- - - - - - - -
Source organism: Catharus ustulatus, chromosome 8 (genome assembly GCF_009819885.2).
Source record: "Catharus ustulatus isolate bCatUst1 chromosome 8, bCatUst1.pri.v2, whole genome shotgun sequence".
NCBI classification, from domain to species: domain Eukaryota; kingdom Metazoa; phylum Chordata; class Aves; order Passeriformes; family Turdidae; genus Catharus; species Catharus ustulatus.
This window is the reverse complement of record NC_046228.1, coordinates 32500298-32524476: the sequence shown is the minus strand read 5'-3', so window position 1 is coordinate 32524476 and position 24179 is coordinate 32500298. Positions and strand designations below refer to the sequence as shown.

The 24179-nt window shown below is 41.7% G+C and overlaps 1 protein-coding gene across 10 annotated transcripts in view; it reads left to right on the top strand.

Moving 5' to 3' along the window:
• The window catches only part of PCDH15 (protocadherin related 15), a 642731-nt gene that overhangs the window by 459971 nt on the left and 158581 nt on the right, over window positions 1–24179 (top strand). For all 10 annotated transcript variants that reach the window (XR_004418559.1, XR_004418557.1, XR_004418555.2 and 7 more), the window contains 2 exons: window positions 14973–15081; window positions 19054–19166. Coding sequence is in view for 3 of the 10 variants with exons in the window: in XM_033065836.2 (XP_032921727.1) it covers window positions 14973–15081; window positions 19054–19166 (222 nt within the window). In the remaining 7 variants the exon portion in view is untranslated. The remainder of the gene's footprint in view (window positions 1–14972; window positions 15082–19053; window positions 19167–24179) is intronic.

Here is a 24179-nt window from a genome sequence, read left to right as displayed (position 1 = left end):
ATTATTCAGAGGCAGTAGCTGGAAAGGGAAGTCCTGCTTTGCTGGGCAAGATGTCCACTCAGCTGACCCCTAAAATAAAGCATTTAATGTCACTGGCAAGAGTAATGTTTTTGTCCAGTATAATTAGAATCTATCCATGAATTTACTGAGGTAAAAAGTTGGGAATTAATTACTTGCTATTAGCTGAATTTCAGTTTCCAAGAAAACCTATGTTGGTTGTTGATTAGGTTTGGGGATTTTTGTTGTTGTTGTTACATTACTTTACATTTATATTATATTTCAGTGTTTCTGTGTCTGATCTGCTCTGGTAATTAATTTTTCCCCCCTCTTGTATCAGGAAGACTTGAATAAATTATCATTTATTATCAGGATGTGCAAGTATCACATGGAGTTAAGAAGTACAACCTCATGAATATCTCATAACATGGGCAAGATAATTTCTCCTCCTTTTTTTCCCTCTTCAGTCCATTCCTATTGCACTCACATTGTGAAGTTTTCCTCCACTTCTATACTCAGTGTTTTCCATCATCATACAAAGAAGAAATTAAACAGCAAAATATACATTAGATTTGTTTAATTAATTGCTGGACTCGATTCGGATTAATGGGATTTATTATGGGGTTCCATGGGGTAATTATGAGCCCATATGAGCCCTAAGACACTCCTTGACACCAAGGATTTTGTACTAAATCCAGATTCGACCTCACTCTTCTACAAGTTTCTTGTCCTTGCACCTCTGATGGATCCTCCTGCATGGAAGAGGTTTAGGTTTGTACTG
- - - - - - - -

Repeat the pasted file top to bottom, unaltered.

Source organism: Catharus ustulatus, chromosome 8 (genome assembly GCF_009819885.2).
Source record: "Catharus ustulatus isolate bCatUst1 chromosome 8, bCatUst1.pri.v2, whole genome shotgun sequence".
NCBI classification, from domain to species: domain Eukaryota; kingdom Metazoa; phylum Chordata; class Aves; order Passeriformes; family Turdidae; genus Catharus; species Catharus ustulatus.
This window is the reverse complement of record NC_046228.1, coordinates 32500298-32524476: the sequence shown is the minus strand read 5'-3', so window position 1 is coordinate 32524476 and position 24179 is coordinate 32500298. Positions and strand designations below refer to the sequence as shown.

The 24179-nt window shown below is 41.7% G+C and overlaps 1 protein-coding gene across 10 annotated transcripts in view; it reads left to right on the top strand.

Moving 5' to 3' along the window:
• The window catches only part of PCDH15 (protocadherin related 15), a 642731-nt gene that overhangs the window by 459971 nt on the left and 158581 nt on the right, over window positions 1–24179 (top strand). For all 10 annotated transcript variants that reach the window (XR_004418559.1, XR_004418557.1, XR_004418555.2 and 7 more), the window contains 2 exons: window positions 14973–15081; window positions 19054–19166. Coding sequence is in view for 3 of the 10 variants with exons in the window: in XM_033065836.2 (XP_032921727.1) it covers window positions 14973–15081; window positions 19054–19166 (222 nt within the window). In the remaining 7 variants the exon portion in view is untranslated. The remainder of the gene's footprint in view (window positions 1–14972; window positions 15082–19053; window positions 19167–24179) is intronic.

Here is a 24179-nt window from a genome sequence, read left to right as displayed (position 1 = left end):
ATTATTCAGAGGCAGTAGCTGGAAAGGGAAGTCCTGCTTTGCTGGGCAAGATGTCCACTCAGCTGACCCCTAAAATAAAGCATTTAATGTCACTGGCAAGAGTAATGTTTTTGTCCAGTATAATTAGAATCTATCCATGAATTTACTGAGGTAAAAAGTTGGGAATTAATTACTTGCTATTAGCTGAATTTCAGTTTCCAAGAAAACCTATGTTGGTTGTTGATTAGGTTTGGGGATTTTTGTTGTTGTTGTTACATTACTTTACATTTATATTATATTTCAGTGTTTCTGTGTCTGATCTGCTCTGGTAATTAATTTTTCCCCCCTCTTGTATCAGGAAGACTTGAATAAATTATCATTTATTATCAGGATGTGCAAGTATCACATGGAGTTAAGAAGTACAACCTCATGAATATCTCATAACATGGGCAAGATAATTTCTCCTCCTTTTTTTCCCTCTTCAGTCCATTCCTATTGCACTCACATTGTGAAGTTTTCCTCCACTTCTATACTCAGTGTTTTCCATCATCATACAAAGAAGAAATTAAACAGCAAAATATACATTAGATTTGTTTAATTAATTGCTGGACTCGATTCGGATTAATGGGATTTATTATGGGGTTCCATGGGGTAATTATGAGCCCATATGAGCCCTAAGACACTCCTTGACACCAAGGATTTTGTACTAAATCCAGATTCGACCTCACTCTTCTACAAGTTTCTTGTCCTTGCACCTCTGATGGATCCTCCTGCATGGAAGAGGTTTAGGTTTGTACTG